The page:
Government ‘concerned’ at parts of new EU discrimination laws


The government has hinted that it might not back parts of “comprehensive” new legislation that would extend protection from discrimination across the European Union.
In May, the UK government launched a consultation on the EU’s equal treatment directive, which was approved by the European parliament in April.
The disability charity RADAR welcomed the passing of the directive, which would extend protection from discrimination on the grounds of disability, age, sexual orientation and religion or belief, to the provision of goods and services.
EU directives already outlaw discrimination on all the equality grounds in employment, and on the grounds of race and gender in providing goods and services.
But before the new directive can become law, it has to be agreed by all 27 EU member countries.
The Government Equalities Office (GEO) said it would work to ensure the directive was “effective in tackling discrimination”. It said there would be some crossover with its new equality bill and would try to implement them side by side to minimise costs.
The GEO said it wanted a directive that was “strong and workable and that avoids unintended consequences”.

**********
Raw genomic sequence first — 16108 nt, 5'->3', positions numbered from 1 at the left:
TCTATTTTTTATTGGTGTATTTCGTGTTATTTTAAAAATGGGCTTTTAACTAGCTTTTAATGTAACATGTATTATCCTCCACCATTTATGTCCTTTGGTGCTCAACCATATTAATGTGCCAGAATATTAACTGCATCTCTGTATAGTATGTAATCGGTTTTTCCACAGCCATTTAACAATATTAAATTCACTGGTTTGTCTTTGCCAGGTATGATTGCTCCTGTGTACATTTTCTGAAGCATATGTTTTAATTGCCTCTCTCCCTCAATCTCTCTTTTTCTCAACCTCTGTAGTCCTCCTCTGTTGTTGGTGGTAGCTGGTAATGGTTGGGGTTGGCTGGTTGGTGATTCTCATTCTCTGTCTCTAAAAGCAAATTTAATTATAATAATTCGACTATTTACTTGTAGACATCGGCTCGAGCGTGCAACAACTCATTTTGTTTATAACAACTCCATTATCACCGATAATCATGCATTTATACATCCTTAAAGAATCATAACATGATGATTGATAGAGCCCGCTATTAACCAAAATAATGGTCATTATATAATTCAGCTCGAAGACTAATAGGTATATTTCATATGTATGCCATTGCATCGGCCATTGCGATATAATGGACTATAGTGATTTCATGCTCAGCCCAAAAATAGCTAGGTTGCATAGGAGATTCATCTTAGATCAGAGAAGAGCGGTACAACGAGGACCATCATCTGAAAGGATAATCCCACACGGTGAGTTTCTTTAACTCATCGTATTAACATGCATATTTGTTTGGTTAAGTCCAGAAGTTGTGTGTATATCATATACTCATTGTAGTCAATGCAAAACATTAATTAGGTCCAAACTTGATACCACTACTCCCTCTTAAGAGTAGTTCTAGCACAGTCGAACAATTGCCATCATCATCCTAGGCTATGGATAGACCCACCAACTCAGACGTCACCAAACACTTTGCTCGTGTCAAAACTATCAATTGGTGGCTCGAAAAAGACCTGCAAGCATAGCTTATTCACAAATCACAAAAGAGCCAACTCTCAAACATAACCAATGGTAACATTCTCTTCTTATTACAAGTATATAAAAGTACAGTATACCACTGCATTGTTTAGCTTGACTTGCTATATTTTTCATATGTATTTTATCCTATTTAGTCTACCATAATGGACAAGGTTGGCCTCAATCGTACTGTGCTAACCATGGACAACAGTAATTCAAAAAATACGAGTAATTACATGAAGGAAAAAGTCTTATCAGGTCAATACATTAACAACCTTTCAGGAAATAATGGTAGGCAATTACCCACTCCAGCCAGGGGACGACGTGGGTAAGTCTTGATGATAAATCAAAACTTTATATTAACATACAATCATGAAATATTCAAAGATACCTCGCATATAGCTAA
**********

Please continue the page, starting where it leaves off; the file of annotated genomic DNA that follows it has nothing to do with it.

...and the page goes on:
But it warned in its consultation document that an “explicit reference” to housing in the directive could have “a far reaching impact” on housing providers, as it could be interpreted to require adjustments and modifications to both new and existing homes.
The GEO also said it “would have concerns” about extending the need to make reasonable adjustments to the manufacturing process.
“There would be difficulties in identifying reasonable adjustments which would make a manufactured item accessible to a range of people with a variety of different impairments. It would also risk putting UK manufacturers at a competitive disadvantage compared to those in non EU states.”
The consultation ends on 28 July.


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